AWHOU! isn’t just a skate crew anymore for a long time now. There are a lot of movies and even contests are being organised. Where do you want to see AWHOU! in the future?
Tough question. I do like the contests, I like the movies and everything that comes with it. What’s important to me, though, is that AWHOU! never loses its family spirit. Regarding everything else I am absolutely open to everything that might happen. Bigger contests, better movies, maybe even clothes – of course under the condition that we stay true to ourselves and don’t become just a business.
Family sort of implies a somewhat closed group of individuals or community. Would you say AWHOU! defines itself through a fixed composition of people or-
(interrupts immediately) No! We are definitely open to everything. In this case, family doesn’t quite mean that you’re born into it and you die there as well. Everyone who chooses to be AWHOU! is AWHOU!. If you are sharing the same enthusiasm and passion as we do, if I can laugh and cry with you, you are AWHOU! to me. I don’t exclude. I don’t even think the person has to necessarily skate. We have exceptional skaters in our midst and at the same time there are people that are always with us who just skate and don’t care about busting out a banger. Stefano comes to mind here who is a great friend to me. Someone who I love to surround myself with because he is an extraordinary human being, who manages to make me laugh every time. He has a beautiful aura and I love to be with him just because he has a character that I truly love. And like that he is just as much AWHOU! as everyone else.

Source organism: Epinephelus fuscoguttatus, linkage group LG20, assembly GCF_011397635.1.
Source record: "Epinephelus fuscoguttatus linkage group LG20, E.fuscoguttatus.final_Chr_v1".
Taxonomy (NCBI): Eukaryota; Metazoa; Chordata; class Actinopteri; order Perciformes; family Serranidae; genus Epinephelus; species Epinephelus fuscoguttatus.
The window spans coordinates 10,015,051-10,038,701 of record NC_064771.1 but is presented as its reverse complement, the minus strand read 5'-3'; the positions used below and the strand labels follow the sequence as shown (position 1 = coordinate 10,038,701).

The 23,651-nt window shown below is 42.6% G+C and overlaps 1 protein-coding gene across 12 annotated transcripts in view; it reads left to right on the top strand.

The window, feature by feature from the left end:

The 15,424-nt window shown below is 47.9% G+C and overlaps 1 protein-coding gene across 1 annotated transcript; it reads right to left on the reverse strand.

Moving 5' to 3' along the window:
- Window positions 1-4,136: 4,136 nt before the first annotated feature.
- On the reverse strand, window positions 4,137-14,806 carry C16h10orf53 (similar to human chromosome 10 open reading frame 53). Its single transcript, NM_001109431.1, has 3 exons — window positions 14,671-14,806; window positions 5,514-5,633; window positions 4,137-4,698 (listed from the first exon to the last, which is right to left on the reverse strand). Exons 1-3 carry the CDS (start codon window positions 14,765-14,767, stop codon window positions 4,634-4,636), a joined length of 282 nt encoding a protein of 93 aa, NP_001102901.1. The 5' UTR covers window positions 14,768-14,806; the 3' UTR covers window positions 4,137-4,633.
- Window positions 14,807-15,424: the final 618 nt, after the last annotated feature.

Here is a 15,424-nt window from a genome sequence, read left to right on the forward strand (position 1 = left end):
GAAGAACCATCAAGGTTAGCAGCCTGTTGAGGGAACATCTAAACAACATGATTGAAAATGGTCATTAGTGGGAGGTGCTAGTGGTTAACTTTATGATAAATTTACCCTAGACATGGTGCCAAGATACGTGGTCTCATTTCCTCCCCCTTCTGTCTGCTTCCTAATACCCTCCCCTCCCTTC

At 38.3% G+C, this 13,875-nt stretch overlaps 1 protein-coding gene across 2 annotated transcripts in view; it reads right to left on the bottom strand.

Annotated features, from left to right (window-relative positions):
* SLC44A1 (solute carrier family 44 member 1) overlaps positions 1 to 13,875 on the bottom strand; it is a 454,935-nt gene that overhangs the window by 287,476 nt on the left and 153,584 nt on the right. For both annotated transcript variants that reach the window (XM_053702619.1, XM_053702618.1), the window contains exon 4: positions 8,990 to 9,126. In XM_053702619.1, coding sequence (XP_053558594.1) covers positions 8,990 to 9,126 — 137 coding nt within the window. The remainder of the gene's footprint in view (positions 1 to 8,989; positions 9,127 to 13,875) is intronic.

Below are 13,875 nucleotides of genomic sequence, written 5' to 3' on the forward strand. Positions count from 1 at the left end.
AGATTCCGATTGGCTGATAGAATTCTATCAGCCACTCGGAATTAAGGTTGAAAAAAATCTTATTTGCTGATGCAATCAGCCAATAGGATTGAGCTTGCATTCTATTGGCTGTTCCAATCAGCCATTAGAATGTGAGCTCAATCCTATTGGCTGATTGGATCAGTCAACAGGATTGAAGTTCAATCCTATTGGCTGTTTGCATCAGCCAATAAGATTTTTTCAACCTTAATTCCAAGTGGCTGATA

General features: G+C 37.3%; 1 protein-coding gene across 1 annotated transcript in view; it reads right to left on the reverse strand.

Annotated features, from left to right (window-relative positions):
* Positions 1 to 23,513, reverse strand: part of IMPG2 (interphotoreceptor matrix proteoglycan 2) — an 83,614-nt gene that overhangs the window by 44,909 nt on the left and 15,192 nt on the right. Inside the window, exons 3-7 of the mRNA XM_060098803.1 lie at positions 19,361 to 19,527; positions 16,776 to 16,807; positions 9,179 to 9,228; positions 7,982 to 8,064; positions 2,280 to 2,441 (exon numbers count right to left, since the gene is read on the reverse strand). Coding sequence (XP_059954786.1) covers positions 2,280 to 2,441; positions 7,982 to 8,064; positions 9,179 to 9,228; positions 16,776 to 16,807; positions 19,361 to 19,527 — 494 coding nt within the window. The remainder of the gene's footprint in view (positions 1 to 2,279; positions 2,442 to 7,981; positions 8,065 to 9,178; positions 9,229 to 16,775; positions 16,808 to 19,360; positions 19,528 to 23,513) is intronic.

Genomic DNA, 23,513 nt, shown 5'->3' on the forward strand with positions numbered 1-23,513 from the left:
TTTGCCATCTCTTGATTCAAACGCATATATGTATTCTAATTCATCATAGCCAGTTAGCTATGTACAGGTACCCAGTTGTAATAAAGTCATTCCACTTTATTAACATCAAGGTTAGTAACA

So, what do you do when you aren’t skating?
Cutting movies, working, music and I love spending time with my wonderful girlfriend.
How did you start making movies?
I always had a passion for film and photography. Although mostly film. Because of skating I finally had a reason to film. I was able to tell a story if you will. The two things just go hand in hand so well. It offers me the possibility to be in contact with people and to express myself creatively. To create something. Especially in skateboarding I like the creative process between skater and filmmaker. When the skater is trying to land a tough trick and the filmmaker is trying to capture it perfectly. When both happens it makes me at least as happy as the skater who finally got his trick. I truly love and appreciate these moments.